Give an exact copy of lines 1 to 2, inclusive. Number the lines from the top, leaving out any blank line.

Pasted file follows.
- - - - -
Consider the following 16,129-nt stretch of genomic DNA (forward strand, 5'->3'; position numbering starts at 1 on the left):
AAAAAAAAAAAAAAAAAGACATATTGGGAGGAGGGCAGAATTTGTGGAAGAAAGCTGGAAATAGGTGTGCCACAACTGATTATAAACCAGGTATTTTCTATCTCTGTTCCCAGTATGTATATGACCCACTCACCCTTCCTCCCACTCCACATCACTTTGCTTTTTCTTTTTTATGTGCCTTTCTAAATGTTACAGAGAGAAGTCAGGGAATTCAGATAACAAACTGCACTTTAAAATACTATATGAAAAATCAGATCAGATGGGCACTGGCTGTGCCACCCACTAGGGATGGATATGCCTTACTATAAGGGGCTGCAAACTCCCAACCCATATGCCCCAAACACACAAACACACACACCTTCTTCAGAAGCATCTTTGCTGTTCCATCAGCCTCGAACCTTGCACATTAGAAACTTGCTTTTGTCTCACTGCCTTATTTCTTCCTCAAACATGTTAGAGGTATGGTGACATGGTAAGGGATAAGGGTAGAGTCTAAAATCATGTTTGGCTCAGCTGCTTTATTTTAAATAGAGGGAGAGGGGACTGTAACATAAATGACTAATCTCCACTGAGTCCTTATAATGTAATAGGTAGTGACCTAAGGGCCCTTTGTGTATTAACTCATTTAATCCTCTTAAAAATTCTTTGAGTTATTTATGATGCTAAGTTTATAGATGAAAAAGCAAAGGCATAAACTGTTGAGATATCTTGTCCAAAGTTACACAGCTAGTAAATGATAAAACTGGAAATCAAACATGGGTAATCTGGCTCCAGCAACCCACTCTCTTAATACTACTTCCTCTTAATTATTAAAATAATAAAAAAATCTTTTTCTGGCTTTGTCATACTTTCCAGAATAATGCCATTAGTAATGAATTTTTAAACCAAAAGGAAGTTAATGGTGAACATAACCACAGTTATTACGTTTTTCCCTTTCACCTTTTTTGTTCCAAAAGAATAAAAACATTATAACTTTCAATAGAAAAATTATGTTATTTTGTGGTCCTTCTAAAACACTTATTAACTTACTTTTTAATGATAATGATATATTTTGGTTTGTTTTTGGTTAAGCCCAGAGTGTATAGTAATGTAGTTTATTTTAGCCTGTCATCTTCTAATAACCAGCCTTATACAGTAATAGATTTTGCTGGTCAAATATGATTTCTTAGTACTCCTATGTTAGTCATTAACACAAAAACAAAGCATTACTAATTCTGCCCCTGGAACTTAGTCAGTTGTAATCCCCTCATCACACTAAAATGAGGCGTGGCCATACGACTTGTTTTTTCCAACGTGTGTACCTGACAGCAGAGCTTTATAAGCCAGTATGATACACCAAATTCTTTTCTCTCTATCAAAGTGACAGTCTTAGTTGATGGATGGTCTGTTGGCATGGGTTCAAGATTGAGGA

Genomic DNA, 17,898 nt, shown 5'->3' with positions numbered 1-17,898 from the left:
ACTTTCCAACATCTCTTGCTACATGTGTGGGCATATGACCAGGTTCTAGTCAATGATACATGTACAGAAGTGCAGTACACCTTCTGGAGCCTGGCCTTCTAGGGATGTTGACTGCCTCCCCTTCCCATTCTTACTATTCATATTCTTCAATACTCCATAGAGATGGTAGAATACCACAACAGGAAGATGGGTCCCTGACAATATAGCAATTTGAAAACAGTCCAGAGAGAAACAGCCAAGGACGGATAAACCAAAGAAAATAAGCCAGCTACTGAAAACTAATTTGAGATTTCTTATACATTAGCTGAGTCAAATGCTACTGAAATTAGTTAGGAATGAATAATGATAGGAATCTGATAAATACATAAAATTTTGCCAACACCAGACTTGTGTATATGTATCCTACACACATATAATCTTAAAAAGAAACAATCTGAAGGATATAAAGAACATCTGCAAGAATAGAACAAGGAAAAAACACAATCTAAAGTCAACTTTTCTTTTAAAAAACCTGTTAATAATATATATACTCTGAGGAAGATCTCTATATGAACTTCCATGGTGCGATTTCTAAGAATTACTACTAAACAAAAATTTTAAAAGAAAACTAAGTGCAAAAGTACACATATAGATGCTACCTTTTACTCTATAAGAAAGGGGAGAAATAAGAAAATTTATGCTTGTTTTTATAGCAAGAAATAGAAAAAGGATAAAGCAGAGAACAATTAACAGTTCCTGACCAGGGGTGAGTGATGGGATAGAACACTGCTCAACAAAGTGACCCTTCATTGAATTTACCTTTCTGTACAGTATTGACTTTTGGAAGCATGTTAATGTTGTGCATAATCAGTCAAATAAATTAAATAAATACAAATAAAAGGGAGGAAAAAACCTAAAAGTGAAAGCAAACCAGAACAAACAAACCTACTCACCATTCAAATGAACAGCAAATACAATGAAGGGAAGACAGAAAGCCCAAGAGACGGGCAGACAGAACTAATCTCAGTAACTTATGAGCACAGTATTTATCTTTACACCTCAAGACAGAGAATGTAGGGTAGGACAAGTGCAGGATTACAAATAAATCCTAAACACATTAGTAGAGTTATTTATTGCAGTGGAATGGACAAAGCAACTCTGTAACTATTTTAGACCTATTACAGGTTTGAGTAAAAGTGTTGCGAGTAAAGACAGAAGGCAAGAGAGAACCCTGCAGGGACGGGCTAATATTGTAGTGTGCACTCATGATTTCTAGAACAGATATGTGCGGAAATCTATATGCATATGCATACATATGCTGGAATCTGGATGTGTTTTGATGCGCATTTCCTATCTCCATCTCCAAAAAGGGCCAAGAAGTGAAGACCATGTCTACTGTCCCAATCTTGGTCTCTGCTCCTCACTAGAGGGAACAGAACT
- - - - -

Consider the following 16,129-nt stretch of genomic DNA (forward strand, 5'->3'; position numbering starts at 1 on the left):
AAAAAAAAAAAAAAAAAGACATATTGGGAGGAGGGCAGAATTTGTGGAAGAAAGCTGGAAATAGGTGTGCCACAACTGATTATAAACCAGGTATTTTCTATCTCTGTTCCCAGTATGTATATGACCCACTCACCCTTCCTCCCACTCCACATCACTTTGCTTTTTCTTTTTTATGTGCCTTTCTAAATGTTACAGAGAGAAGTCAGGGAATTCAGATAACAAACTGCACTTTAAAATACTATATGAAAAATCAGATCAGATGGGCACTGGCTGTGCCACCCACTAGGGATGGATATGCCTTACTATAAGGGGCTGCAAACTCCCAACCCATATGCCCCAAACACACAAACACACACACCTTCTTCAGAAGCATCTTTGCTGTTCCATCAGCCTCGAACCTTGCACATTAGAAACTTGCTTTTGTCTCACTGCCTTATTTCTTCCTCAAACATGTTAGAGGTATGGTGACATGGTAAGGGATAAGGGTAGAGTCTAAAATCATGTTTGGCTCAGCTGCTTTATTTTAAATAGAGGGAGAGGGGACTGTAACATAAATGACTAATCTCCACTGAGTCCTTATAATGTAATAGGTAGTGACCTAAGGGCCCTTTGTGTATTAACTCATTTAATCCTCTTAAAAATTCTTTGAGTTATTTATGATGCTAAGTTTATAGATGAAAAAGCAAAGGCATAAACTGTTGAGATATCTTGTCCAAAGTTACACAGCTAGTAAATGATAAAACTGGAAATCAAACATGGGTAATCTGGCTCCAGCAACCCACTCTCTTAATACTACTTCCTCTTAATTATTAAAATAATAAAAAAATCTTTTTCTGGCTTTGTCATACTTTCCAGAATAATGCCATTAGTAATGAATTTTTAAACCAAAAGGAAGTTAATGGTGAACATAACCACAGTTATTACGTTTTTCCCTTTCACCTTTTTTGTTCCAAAAGAATAAAAACATTATAACTTTCAATAGAAAAATTATGTTATTTTGTGGTCCTTCTAAAACACTTATTAACTTACTTTTTAATGATAATGATATATTTTGGTTTGTTTTTGGTTAAGCCCAGAGTGTATAGTAATGTAGTTTATTTTAGCCTGTCATCTTCTAATAACCAGCCTTATACAGTAATAGATTTTGCTGGTCAAATATGATTTCTTAGTACTCCTATGTTAGTCATTAACACAAAAACAAAGCATTACTAATTCTGCCCCTGGAACTTAGTCAGTTGTAATCCCCTCATCACACTAAAATGAGGCGTGGCCATACGACTTGTTTTTTCCAACGTGTGTACCTGACAGCAGAGCTTTATAAGCCAGTATGATACACCAAATTCTTTTCTCTCTATCAAAGTGACAGTCTTAGTTGATGGATGGTCTGTTGGCATGGGTTCAAGATTGAGGA